Resveratrol in red wine, chocolate, grapes not associated with improved health, study

Posted by AFN Staff Writers on 14th May 2014
Resveratrol in red wine, chocolate and grapes not associated with improved health, a study has found

The antioxidant resveratrol found in red wine, chocolate and grapes is not associated with longevity or the incidence of cardiovascular disease, cancer and inflammation, according to a new study from Johns Hopkins University School of Medicine in Baltimore.

The “French Paradox” of a low incidence of coronary heart disease despite a diet high in cholesterol and saturated fat in France has been attributed to the regular intake of red wine, in particular, to resveratrol and other polyphenols contained in wine. Some preliminary evidence has also suggested that resveratrol may have anti-inflammatory effects, prevent cancer, and decrease blood vessel stiffness.

However, the John Hopkins University study, which was published on 12 May 2014 in the journal JAMA Internal Medicine, found no association between high levels of resveratrol in participants’ urine samples and longevity or a lower risk various diseases. The study was undertaken by Richard D. Semba, M.D., M.P.H., of the Johns Hopkins University School of Medicine, Baltimore, and colleagues.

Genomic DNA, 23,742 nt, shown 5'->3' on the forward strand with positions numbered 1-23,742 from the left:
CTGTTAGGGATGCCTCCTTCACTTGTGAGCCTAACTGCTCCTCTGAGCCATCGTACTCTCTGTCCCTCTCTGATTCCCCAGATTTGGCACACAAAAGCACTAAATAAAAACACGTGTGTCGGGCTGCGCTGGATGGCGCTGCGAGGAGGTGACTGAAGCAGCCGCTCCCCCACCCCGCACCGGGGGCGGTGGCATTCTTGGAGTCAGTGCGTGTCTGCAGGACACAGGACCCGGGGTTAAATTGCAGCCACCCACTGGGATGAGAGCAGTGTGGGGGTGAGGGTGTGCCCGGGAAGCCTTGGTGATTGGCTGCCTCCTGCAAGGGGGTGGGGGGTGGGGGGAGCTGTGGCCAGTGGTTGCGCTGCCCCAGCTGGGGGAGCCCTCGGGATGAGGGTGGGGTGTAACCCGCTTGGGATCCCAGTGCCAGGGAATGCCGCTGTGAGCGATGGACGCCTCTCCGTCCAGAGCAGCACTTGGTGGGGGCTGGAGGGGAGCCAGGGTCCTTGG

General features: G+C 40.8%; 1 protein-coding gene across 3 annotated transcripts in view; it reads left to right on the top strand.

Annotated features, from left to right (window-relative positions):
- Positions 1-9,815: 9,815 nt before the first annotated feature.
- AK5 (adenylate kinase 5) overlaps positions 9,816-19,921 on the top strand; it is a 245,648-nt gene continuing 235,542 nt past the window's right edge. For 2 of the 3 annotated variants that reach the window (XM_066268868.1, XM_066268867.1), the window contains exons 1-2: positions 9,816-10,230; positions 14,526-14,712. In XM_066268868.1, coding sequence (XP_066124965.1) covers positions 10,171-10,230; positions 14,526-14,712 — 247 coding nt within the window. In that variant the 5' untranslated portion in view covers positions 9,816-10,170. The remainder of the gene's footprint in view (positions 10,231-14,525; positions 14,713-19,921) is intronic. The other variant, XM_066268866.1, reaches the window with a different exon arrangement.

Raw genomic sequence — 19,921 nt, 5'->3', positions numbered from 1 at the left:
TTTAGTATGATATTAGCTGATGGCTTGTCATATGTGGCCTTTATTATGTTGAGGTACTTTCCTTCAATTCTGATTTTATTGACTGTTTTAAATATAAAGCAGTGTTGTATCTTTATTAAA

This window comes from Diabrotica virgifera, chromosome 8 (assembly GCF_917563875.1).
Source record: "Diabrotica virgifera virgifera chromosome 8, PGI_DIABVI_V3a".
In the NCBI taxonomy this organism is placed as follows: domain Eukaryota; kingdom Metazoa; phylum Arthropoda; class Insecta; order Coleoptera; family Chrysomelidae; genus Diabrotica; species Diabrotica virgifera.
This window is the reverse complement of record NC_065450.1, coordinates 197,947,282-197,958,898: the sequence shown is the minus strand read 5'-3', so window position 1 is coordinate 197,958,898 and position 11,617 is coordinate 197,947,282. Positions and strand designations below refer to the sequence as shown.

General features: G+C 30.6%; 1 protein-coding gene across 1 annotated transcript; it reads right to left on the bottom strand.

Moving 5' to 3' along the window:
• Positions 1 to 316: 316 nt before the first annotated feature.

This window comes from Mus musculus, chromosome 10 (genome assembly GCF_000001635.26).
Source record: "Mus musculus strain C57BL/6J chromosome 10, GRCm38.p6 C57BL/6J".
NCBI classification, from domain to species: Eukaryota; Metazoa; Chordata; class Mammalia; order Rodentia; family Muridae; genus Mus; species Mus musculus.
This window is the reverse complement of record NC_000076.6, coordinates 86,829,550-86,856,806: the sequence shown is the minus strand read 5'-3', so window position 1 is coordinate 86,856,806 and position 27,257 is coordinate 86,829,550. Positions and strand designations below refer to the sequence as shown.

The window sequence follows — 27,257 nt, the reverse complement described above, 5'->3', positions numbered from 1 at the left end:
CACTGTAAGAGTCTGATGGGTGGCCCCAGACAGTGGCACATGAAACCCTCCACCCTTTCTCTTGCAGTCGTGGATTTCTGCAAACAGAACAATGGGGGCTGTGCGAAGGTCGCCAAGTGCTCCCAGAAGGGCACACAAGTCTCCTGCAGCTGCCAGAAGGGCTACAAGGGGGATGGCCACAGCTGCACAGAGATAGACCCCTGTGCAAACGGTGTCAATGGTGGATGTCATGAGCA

Study method

Participants in the John Hopkins University study (a sample of 783 men and women 65 years or older) were part of the Aging in the Chianti Region study from 1998 to 2009 in two Italian villages. The authors sought to determine if resveratrol levels achieved through diet were associated with inflammation, cancer, cardiovascular disease, and death. Levels were measured using 24 hour urine collections to look for breakdown products of resveratrol.

During nine years of follow-up, 268 participants (34.3 per cent) died; of the 639 participants free of cardiovascular disease at enrollment, 174 (27.2 per cent) developed cardiovascular disease during the follow-up; and of the 734 participants who were free of cancer at enrollment, 34 (4.6 per cent) developed cancer during the follow-up. Urine resveratrol metabolite levels were not associated with death, inflammation, cardiovascular disease or cancer in these older, community-dwelling participants.

“In conclusion, this prospective study of nearly 800 older community-dwelling adults shows no association between urinary resveratrol metabolites and longevity,” the authors wrote. “This study suggests that dietary resveratrol from Western diets in community-dwelling older adults does not have a substantial influence on inflammation, cardiovascular disease, cancer, or longevity,” they said.

The study was supported by a variety of grants from different funding sources.